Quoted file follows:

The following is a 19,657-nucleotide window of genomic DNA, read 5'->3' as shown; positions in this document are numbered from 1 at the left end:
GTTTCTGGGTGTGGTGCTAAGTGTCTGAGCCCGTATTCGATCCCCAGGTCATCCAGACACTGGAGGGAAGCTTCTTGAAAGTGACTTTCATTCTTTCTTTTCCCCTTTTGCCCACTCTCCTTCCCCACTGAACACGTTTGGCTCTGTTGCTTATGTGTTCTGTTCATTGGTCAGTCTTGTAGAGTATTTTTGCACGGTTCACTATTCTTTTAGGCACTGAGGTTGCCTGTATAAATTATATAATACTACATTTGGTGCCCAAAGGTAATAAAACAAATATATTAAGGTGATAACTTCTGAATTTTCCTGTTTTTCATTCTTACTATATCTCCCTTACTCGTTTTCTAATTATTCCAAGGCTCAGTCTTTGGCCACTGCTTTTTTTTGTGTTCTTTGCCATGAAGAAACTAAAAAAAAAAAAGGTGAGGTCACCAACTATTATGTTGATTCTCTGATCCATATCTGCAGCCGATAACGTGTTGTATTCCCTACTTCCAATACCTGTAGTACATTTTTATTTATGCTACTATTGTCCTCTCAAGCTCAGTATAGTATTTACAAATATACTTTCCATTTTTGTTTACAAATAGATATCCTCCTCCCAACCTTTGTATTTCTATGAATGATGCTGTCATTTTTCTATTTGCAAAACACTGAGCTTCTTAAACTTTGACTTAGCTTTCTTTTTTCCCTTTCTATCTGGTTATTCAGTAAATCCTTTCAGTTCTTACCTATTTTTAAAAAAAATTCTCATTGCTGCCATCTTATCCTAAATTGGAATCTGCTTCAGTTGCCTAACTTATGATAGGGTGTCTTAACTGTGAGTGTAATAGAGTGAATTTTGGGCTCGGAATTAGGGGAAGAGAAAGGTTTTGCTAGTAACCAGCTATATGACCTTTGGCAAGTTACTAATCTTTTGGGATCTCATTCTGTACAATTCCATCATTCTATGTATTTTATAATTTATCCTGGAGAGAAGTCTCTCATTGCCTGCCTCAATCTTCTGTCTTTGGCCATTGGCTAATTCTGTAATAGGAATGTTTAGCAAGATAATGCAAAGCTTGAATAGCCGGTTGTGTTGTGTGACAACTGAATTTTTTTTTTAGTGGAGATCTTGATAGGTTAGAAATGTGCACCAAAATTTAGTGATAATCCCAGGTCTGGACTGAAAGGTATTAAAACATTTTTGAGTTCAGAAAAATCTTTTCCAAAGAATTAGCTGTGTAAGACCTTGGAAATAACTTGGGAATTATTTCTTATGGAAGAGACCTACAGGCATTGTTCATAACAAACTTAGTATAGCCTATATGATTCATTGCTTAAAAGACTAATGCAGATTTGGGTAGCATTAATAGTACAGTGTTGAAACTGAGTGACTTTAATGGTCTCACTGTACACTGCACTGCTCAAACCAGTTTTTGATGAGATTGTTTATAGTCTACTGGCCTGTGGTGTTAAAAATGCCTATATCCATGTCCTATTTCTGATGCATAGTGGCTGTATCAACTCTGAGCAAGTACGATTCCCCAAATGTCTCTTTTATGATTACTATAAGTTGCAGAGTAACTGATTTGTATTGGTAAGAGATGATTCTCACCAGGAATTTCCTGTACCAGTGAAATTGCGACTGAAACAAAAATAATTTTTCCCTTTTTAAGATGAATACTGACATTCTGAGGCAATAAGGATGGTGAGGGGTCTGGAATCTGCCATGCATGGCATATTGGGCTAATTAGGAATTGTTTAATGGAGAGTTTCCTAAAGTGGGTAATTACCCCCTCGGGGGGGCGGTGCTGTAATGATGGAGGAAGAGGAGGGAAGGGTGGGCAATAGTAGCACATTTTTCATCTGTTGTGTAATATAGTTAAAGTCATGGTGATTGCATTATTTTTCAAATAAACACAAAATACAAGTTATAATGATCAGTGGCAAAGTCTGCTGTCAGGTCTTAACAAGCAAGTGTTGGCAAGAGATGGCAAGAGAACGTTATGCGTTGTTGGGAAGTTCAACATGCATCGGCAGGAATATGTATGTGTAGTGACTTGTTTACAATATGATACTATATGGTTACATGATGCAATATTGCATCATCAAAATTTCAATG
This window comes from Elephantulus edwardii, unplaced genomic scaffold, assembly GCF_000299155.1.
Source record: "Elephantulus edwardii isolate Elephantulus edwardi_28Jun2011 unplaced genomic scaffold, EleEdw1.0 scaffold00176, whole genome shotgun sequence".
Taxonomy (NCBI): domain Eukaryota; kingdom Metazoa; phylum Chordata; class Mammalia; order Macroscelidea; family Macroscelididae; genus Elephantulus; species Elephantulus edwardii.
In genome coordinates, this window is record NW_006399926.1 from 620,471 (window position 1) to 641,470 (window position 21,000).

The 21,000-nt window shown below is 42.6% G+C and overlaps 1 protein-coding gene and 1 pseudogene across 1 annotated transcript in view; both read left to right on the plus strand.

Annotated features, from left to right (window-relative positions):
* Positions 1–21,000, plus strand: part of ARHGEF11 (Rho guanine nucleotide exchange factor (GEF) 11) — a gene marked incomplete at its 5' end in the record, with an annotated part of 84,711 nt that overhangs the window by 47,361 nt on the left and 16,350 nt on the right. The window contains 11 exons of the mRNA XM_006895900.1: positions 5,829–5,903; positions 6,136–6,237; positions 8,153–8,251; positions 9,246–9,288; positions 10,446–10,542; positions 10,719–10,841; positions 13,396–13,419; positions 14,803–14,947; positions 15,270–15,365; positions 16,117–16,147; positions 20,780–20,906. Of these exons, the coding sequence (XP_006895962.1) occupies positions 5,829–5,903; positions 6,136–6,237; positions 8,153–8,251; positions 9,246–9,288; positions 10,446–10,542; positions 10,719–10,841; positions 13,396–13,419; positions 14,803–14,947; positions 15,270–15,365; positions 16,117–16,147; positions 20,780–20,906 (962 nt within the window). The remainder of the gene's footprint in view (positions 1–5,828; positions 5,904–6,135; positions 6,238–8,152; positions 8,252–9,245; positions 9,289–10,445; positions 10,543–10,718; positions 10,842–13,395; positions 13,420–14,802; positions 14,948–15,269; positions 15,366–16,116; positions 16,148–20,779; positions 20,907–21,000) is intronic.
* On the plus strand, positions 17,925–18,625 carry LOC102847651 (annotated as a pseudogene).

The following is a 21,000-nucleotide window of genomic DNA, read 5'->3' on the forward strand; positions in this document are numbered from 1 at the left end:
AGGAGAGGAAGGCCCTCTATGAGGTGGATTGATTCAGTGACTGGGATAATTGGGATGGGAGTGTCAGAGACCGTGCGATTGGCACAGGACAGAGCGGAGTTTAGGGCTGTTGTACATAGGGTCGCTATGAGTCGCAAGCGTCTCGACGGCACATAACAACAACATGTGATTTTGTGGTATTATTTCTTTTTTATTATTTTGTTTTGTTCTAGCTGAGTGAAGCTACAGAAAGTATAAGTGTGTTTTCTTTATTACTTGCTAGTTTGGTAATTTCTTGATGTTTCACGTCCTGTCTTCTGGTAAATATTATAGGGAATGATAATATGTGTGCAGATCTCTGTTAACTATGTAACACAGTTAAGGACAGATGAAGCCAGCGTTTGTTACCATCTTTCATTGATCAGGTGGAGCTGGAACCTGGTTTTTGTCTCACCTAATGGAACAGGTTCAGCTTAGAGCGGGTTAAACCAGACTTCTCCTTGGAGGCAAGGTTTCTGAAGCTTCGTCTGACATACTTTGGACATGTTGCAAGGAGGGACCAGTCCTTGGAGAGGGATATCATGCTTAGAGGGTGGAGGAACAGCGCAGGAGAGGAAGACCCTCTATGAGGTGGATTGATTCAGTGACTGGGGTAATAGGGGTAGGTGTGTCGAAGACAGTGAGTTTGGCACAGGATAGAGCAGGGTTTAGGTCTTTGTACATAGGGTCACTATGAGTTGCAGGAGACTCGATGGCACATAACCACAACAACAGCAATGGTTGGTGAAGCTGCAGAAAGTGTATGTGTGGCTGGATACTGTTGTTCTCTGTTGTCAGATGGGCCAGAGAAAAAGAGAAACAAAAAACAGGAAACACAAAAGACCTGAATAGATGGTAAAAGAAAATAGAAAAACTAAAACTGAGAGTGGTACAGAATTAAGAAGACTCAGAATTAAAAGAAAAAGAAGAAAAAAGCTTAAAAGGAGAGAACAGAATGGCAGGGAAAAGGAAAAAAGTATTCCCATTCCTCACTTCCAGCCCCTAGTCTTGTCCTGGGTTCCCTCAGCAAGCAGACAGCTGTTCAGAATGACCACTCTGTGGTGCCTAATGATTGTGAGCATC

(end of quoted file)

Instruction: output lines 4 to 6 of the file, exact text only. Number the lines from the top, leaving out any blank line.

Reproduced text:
Source record: "Elephantulus edwardii isolate Elephantulus edwardi_28Jun2011 unplaced genomic scaffold, EleEdw1.0 scaffold00176, whole genome shotgun sequence".
Taxonomy (NCBI): domain Eukaryota; kingdom Metazoa; phylum Chordata; class Mammalia; order Macroscelidea; family Macroscelididae; genus Elephantulus; species Elephantulus edwardii.
In genome coordinates, this window is record NW_006399926.1 from 620,471 (window position 1) to 641,470 (window position 21,000).